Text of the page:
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Oxidative Addition of Nitroalkanes to Tetrakis(triphenylphosphane)platinum(0) a Simple Route to Complex Metal Fulminates.

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low even only the most important of these investigations
in broad outline (cf. e.g.IzsoI). Neither a biochemical
cause nor a biochemical correlate of endogenous psychoses has so far been found[251],though the relation
between disease and amine metabolism appears to be
obvious in the case of the endogenous depressions. Thus
the symptoms of the depression are modified by measures that affect the amine metabolism in the brain. Monoamine oxidase inhibitors and substances of the imipramine type have an antidepressant action, while treatment
with lithium chloride leads to an improvement of the
symptoms[2821and causes an increase in the turnover of
norepinephrine in the brains of experimental animals as
well as increased metabolic transformation of this amine
by the monoamine o ~ i d a s e [ ~ Depressions
~ ~ - ~ ~ ~ ! that are
frequently indistinguishable from endogenous depressions can be produced again. by treatment with reserThere are also numerous observations that
point to differences in the amine metabolism of diseased
persons as compared with healthy subjects, but no conclusions can be drawn as yet from these observations
on critical
There are many reasons why our knowledge about the
biochemistry of mental diseases is still very limited despite great efforts, quite apart from whether the approach
via the amine metabolism, which is only one of the many
possible approaches to the understanding of these diseases, does in fact lead to the desired result. One of the
[250] H. E. Hirnwich, S. S. Kety, and J. R. Smytbies: Amines in Schizophrenia. Pergamon Press, London 1967.
[251] C. P. Rosenbaurn, J. Nervous Mental Diseases 146, 103 (1968).
[252] M. Schou, J. Psychiat. Res. 6, 67 (1968).
(2531 J. 1. Schildkraut, M. A. Logue, and G. A. Dodge, Psychopharmacologia 14, 135 (1969).
[254] H. Corrodi, K. Fuxe, T. Hokfelt, and M. Schou, Psychopharmacologia 11, 345 (1967).
[255] D. M. Stern, R. Fieve, N . Neff, and E. Costa, Pharmacologist 9,
210 (1967).
most important reasons seems to us to be as follows. To
be able to recognize pathological modes of reaction, it
is necessary to know the physiological processes for
comparison. However, the biochemistry of the central
nervous system is still largely unknown, even in a field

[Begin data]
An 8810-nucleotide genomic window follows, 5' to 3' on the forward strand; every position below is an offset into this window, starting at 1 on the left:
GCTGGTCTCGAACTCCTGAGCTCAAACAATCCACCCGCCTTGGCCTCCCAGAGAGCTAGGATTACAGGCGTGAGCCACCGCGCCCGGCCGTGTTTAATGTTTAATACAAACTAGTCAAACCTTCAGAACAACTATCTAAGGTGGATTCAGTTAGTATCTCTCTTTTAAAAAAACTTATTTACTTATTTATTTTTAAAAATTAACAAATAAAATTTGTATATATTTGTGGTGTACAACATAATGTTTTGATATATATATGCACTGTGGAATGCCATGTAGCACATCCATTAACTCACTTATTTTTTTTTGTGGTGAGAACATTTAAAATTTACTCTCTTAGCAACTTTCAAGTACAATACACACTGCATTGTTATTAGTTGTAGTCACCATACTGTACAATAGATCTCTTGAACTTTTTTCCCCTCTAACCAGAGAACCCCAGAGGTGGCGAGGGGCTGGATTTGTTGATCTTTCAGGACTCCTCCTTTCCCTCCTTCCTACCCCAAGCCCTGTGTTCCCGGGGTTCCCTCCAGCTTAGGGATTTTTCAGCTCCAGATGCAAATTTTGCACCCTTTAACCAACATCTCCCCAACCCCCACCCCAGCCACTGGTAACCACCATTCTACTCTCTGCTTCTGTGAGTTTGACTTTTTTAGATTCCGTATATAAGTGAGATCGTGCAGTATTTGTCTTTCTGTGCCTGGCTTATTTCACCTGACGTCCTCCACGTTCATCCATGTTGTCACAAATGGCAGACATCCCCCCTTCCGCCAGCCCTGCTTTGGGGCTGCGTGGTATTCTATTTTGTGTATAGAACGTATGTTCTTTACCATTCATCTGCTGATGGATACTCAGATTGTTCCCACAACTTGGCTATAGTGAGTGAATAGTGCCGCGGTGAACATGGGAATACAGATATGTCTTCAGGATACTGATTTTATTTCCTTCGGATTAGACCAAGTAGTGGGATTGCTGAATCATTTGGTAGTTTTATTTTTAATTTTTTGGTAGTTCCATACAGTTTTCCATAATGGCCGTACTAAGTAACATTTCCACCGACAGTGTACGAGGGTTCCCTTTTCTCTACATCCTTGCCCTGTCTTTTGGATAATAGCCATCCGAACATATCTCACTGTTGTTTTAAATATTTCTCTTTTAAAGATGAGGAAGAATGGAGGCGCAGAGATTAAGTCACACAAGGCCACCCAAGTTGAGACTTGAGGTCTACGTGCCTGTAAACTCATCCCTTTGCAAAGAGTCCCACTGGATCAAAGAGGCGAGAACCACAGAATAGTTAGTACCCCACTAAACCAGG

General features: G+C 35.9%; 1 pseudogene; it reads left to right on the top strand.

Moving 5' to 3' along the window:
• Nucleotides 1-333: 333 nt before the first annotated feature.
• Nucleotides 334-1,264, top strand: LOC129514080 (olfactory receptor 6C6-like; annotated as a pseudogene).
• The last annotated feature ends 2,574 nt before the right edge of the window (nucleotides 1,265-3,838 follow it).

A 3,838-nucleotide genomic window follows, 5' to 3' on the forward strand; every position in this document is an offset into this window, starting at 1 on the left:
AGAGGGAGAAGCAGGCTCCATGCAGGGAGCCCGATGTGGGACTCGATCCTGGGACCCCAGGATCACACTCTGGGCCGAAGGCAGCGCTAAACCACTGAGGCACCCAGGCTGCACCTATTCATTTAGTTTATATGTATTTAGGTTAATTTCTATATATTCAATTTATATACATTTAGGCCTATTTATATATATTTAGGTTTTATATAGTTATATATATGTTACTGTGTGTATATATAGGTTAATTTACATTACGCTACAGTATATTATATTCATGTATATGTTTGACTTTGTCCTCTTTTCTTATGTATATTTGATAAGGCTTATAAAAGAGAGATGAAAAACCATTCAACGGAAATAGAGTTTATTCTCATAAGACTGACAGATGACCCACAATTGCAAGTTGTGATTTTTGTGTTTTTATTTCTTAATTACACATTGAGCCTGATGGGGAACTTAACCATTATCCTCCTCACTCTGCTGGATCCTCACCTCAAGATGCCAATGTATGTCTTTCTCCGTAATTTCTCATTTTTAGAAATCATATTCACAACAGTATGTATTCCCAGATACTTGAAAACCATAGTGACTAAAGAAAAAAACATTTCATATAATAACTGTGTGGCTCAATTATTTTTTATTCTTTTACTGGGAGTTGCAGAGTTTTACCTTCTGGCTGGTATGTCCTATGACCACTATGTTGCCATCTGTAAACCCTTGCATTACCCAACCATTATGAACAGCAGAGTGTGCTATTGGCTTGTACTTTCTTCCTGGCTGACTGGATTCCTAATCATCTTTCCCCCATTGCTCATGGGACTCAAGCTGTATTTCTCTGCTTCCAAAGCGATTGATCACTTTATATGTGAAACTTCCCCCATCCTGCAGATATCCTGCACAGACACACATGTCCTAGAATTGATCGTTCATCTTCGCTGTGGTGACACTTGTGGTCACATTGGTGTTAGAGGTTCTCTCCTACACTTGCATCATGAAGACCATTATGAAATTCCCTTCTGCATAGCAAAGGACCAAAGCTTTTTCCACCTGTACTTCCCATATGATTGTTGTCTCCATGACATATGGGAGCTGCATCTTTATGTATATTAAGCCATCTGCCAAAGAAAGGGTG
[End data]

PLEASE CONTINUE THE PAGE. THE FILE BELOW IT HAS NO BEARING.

that has been studied as intensively as that of the biogenic
amines.
6. CIosing Remarks
The function of some biogenic amines as transmitter substances at certain synapses can now be regarded as certain, though their precise mode of action is not yet known
and very many questions remain to be answered in connection with the functioning of the synapses. The undeniably significant expansion of our knowledge concerning the biogenic amines during the past few years
is an excellent example of the fact that progress in biology
can only be achieved by the combined efforts of workers
in a wide range of disciplines, ie. biologists, morphologists, physiologists, pharmacologists, and chemists.
Received: May 28, 1970 [A 798 IE]
German version: Angew. Chem. 83.53 (1971)
Translated by Express Translation Service, London.
12561 W. E. Bunney and J. M. D a ~ s ,Arch. Gen. Psychiat. 13, 483
(1965).
(2571 W G. Dewhurst, Proc. Roy. SOC.Med. 62, 32 (1969)
1258) 1.M. Robson and R. Stacey: Recent Advances in Pharmacology.
Churchill, London 1962, 2. Edit. p. 2.
[259] H. M. Adarnand H. K.A. Hye, Brit. J. Pharmacol. 28,137 (1966).
12601 L. M. Zieher and E. D e Robertis, Biochem. Pharmacol. 12, 596
(1963).
[261] L. M. Zieher and E. D e Robertis, 6. Congr. Assoc. Latinoam.
Cienc. Fisiol. Vina del Mar, 1964.
[262] E. De Robertis, A. Pellegnno de Iraldi, G. Rodriguez de Lores
Arnaiz, and L. Salganicof~J. Neurochem. 9,23 (1962).
[263] S. Fahn, J. S. Rodrnan, and L. J. Cbtk, J . Neurochem. 16, 1293
(1969).
[264] D. G. Grahame-Smifh, Biochem. J. 105, 351 (1967).
COMMUNICATIONS
Oxidative Addition of Nitroalkanes to
Tetrakis(triphenylphosphane)platinum(O):
a Simple Route to Complex Metal Fulminates
Pt(PPh3)d
Pt(PPh3)z
+
2 PPh,
By Wolfgang Beck, Karl Schorpp, and Franz Kern"]
Dedicated to Professor Walter Hieber on the occasion of his
75th birthday
Complex metal fulminates have hitherto been synthesized
by treatment of alkali-metal fulminates [accessible from
Hg(CN0)' and the alkali-metal amalgam] with metal salts[',*].
Although fulminatometalate anions with bulky cations, and
complexes containing phosphanes, are not explosive and are
relatively stable['], work with the starting materials [NaCNO
and Hg(CN0)2] requires particular care.
We have now found that reaction of tetrakis(tripheny1phosphane)platinum(O) with nitromethane provides a convenient
and completely safe method of preparing difulminatobis(triphenylphosphane)platinum(
66
I. + CH~NOI
2.
- 2 H20;
- Hz *
PPh,
I
0-N-C-Pt-C-N-0
I
PPh3
W e assume that nitromethane reacts as a compound containing
an acidic CH group in this process, primarily by oxidative addition, analogously to the reaction of Pt(PPh,), with other protonic acids[,]. Accordingly, the reaction medium is decisive for
formation of fulminate: whereas no fulminate can be detected
Angew. Chern. internat. Edit. / Vol. 10 (1971) / N o . I
after 70 hours' heating under reflux in benzene/nitromethane,
the fulminato complex is formed in 80% yield in ethanol/wateribenzenelnitromethane (1 : 1:1: 3 L7) [cf. the acidity of
nitromethane: pK (in H,O) = 10.2i)51; pK (in an aprotic
medium) = 15.96[6]].
of diphenylanthracene used is less than that given above, the
chemiluminescence ceases prematurely, but it can be restarted
by addition of further diphenylanthracene. Investigation of the
obviously complex mixture of products is in pro ress (for thermolysis of phthaloyl peroxide in benzene see[2).